Kicking RV Tires: How to Buy with Confidence
RVs are our home away from home. But as anyone who’s ever owned a home knows, they need maintenance. So, it’s no surprise that RVs do as well. And the tires are critical. Your tires are what keep you on the road. They’re what let you get away from it all. Without tires your RV would be, well, just an R. Buying tires for your RV is a little more complicated than buying tires for the family car. So, what do you do when your RV needs new tires?
Read the writing on the sidewall.
How do you know when you need new tires? One obvious way is to find out that one of your tires has gone flat while in storage and you can’t seem to get it pumped up again. A slightly less obvious sign that your tire or tires, should be replaced is cracks in the sidewall. Any time you see cracks in your sidewall, you need to get right on that. And if one of them has cracks, you can pretty much bet your britches the others do, too.
But what about the age of your tires? Do you know how old they are? If you bought your RV new, then you can be pretty sure the tires are new, too. But if you bought it used, then it might seem like a guessing game. Unless you know about the DOT number on your tires—that can tell you almost exactly how old they are.
The DOT number is a four-digit number on the sidewalls of your tires. The DOT number always starts with the letters DOT and then ends with either a three- or four-digit number. That number is your key. The last two digits will be the year your tires were made and the first two (or one) will tell you the week of that year. So, if the last four digits read 1815 that means the tire was made in the 18th week of 2015. Now, if your tires are older than five years, you really need to think about replacing them.
Sometimes it’s not its age that does in a tire, but instead its usage. If you like to travel a lot with your RV then you should check the tread wear at least every 90 days. Just use the simple coin test. Grab yourself a quarter or penny, and fit it into the grooves of your tires. The coin should stand straight up. If it can’t, then the treads are too worn down to continue driving.
Gaining traction in your buying decision.
Decisions, decisions. When buying new tires for your RV, there’s a lot you need to consider—including price. Tires for an RV aren’t cheap. They need to support a lot more weight than a car, so they’ve got to be built extra strong. And because of all the weight, they tend to heat up more than car tires when traveling down the road. While we’ll leave it up to you how much you want to spend, we do want to leave you with some standard advice that you’ve probably heard time and time again: You get what you pay for.
How much weight are they rated for?
Make sure the tires you buy are going to be able to handle the loads you’re going to be carrying. If you buy a tire that isn’t rated for the weight you’re going to be putting on it, then it’s not only going to wear out faster, it will also stand a greater chance of getting a blow out.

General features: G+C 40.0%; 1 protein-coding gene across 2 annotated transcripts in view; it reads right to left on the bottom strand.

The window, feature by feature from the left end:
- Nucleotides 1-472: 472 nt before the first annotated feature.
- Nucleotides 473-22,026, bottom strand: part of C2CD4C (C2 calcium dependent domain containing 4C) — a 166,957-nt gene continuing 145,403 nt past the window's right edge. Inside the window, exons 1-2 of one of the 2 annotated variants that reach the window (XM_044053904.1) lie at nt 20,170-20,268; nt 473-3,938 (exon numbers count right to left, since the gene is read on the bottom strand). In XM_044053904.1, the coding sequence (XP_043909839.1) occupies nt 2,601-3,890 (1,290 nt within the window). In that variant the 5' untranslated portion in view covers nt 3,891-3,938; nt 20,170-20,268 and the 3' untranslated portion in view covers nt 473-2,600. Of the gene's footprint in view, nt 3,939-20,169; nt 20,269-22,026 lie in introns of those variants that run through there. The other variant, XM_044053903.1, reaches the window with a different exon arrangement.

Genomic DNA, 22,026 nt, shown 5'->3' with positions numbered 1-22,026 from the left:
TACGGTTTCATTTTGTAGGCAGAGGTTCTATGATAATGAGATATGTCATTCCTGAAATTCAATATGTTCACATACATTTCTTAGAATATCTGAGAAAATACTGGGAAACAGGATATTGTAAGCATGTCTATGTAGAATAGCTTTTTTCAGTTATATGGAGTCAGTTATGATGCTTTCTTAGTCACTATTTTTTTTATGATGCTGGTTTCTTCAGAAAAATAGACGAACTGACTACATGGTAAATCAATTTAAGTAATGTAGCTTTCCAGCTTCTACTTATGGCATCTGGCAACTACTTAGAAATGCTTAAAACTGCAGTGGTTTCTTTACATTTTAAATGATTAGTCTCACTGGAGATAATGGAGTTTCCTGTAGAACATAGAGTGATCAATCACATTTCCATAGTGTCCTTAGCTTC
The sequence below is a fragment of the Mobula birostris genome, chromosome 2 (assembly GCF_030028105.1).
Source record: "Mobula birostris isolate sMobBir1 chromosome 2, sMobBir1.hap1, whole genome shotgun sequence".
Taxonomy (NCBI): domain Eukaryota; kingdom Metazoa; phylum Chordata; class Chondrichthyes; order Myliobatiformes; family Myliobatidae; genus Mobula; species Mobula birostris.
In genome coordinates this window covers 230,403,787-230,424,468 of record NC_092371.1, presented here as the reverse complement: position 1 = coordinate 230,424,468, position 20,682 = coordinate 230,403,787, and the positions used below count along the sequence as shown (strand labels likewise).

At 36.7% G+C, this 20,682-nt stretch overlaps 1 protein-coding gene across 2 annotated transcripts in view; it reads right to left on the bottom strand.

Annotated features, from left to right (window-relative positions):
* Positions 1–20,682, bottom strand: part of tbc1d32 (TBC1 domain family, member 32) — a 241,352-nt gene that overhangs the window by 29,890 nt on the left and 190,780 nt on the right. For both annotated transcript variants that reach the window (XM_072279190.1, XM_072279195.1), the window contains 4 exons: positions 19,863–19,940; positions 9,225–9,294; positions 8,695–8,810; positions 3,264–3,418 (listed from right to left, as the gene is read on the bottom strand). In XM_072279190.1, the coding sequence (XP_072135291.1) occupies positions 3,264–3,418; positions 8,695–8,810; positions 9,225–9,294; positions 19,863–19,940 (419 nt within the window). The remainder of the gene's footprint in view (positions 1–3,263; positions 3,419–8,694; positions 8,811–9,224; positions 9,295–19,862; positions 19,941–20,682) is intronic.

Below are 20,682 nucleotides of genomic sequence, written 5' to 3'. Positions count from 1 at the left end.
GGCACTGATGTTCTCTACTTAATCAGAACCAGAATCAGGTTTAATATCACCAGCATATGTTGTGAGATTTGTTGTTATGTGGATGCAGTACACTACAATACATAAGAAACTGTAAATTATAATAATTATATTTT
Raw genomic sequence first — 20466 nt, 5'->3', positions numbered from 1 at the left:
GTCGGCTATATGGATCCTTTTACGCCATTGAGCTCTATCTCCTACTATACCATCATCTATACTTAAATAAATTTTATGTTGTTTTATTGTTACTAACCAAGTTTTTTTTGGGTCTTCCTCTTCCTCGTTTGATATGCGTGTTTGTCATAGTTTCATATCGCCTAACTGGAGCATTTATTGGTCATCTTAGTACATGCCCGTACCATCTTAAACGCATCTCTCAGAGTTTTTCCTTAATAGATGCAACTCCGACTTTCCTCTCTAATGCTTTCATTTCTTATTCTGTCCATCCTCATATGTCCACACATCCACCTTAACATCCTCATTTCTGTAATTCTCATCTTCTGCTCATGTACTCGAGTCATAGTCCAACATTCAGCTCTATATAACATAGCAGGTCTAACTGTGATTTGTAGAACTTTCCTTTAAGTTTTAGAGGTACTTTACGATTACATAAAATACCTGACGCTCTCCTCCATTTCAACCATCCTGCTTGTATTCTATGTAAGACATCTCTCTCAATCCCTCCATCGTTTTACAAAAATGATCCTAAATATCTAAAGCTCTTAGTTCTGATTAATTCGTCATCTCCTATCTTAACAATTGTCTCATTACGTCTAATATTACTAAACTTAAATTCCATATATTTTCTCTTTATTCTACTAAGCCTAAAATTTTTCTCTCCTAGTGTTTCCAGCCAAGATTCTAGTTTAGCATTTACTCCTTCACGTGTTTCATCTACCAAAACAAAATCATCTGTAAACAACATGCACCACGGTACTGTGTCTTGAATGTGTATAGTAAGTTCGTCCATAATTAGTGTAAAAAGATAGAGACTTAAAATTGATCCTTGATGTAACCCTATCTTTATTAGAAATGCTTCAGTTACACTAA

You also need to take into consideration not just how much your RV weighs, but also how much stuff you’re going to put in it. It’s the overall weight that you need to be buying for.
How much traction?
Now think about how much traction you’re going to need. Where are you headed on your travels? Do you do mostly highway driving? Are you a boondocker? Are you headed up into the mountains, where the roads tend to be curvier? Are you going to be using your RV all year long? If so, you will probably be encountering inclement weather, possibly even snow and ice, and that means you’re going to need an all-season tire.
Take all these factors into consideration when you’re deciding what kind of traction you’re going to need. Tread pattern can help with traction, but so can the compound the tire is made from.
Don’t be afraid to ask for help
If you do your shopping at a legitimate tire store, odds are, while this blog post may make you a little more tire-savvy than most, you probably don’t know as much as the person behind the counter. Tell him or her what kind of RVing you do. Describe how much stuff you like to take with you. Detail everything you can think of about where and when you like to travel. Then listen to their suggestions. Then you’ll be ready to make a smart purchase.
Where smart buyers tread.
You’ve got numerous choices when it comes to places to shop. And one of those isn’t the local junkyard. Used tires can’t be trusted, so don’t do it. That being said, here are some places where you can trust that the product you’re getting is high quality.
Tire vendors like to attend RV rallies since RV tires tend to get worn more quickly than other tires. Good news: here’s where you can easily go from one to the next to compare prices.
Costco or Sam’s Club
Of course, you have to be a member, but the cost of that compared to what you can save is negligible.
A truck tire dealer
Generally, truck tire shops have the widest selection of tires that will work with RVs, since trucks and RVs tend to use the same kinds of tires. This is especially true for Light Truck (LT) tires.
Shops like Walmart, Sears, Discount Tire, and others may be worth checking out as well.
Of course, the biggest name in RVs has RV tires.
Don’t blow it
So, there you have it. If there’s one thing to leave you with when it comes to tires, it’s this. A blown tire can do a lot of damage to your RV. Not just the wheel well, but the trim as well. In addition to that, a blown tire can cause an accident, which is even worse. So, do yourself and all the other drivers on the road a favor and don’t skimp. Being frugal is fine. You don’t have to buy the most expensive tires available, but don’t buy the cheapest either.
For a complete look at RV tires—with no hot air—check out the RV Tires Buying & Maintenance Guide. Then you’ll really be ready to roll!